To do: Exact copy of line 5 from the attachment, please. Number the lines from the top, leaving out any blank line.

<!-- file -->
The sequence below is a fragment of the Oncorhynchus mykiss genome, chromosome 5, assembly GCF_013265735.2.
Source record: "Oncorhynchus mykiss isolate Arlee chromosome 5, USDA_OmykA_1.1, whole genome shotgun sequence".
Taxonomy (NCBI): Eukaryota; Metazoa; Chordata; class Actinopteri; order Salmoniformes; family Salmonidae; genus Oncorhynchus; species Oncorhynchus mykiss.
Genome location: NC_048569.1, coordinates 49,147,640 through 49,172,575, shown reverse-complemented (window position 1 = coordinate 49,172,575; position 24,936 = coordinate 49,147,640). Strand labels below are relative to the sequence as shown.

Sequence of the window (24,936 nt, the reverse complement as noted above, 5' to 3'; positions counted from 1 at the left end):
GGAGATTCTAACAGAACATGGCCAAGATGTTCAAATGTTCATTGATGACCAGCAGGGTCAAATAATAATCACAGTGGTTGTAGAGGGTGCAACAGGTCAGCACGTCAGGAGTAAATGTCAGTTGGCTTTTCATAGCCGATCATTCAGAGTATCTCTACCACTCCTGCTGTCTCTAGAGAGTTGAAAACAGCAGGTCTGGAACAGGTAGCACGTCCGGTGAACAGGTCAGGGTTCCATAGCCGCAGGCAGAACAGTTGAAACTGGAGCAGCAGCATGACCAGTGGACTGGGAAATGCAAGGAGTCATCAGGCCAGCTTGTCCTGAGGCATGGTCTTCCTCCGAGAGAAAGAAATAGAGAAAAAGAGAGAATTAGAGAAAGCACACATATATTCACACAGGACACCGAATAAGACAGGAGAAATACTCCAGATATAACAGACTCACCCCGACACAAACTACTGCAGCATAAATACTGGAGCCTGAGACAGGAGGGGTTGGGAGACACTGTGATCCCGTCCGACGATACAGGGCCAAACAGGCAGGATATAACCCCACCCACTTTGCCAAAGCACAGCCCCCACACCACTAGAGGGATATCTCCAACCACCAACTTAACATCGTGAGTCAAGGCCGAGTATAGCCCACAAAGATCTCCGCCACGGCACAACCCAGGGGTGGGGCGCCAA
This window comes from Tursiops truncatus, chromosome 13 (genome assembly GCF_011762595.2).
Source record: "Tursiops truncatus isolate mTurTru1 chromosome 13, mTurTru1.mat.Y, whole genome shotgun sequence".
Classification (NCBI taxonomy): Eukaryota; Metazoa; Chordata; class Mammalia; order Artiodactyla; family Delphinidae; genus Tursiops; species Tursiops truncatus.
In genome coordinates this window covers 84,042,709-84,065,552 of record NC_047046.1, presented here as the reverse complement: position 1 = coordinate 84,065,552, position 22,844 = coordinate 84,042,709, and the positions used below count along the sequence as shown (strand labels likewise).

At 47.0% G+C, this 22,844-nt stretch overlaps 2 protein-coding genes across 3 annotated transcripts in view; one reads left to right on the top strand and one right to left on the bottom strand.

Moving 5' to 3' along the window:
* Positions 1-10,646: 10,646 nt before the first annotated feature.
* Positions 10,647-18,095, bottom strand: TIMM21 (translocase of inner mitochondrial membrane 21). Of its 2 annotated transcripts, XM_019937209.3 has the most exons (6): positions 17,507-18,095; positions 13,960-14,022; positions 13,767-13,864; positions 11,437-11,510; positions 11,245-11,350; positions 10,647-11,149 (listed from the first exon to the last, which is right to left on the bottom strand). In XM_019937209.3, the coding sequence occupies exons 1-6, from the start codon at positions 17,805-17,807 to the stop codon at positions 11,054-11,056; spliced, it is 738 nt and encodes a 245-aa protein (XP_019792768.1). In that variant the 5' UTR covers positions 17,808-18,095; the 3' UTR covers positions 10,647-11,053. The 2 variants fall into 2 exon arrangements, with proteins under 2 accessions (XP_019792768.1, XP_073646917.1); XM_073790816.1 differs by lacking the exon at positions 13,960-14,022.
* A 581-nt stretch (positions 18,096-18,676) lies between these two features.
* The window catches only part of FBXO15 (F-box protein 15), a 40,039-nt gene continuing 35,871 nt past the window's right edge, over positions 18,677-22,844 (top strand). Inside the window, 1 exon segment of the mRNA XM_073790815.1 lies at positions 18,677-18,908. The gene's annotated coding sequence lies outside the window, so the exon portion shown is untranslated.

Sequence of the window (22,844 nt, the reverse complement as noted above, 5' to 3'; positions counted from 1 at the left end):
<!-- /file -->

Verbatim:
Sequence of the window (24,936 nt, the reverse complement as noted above, 5' to 3'; positions counted from 1 at the left end):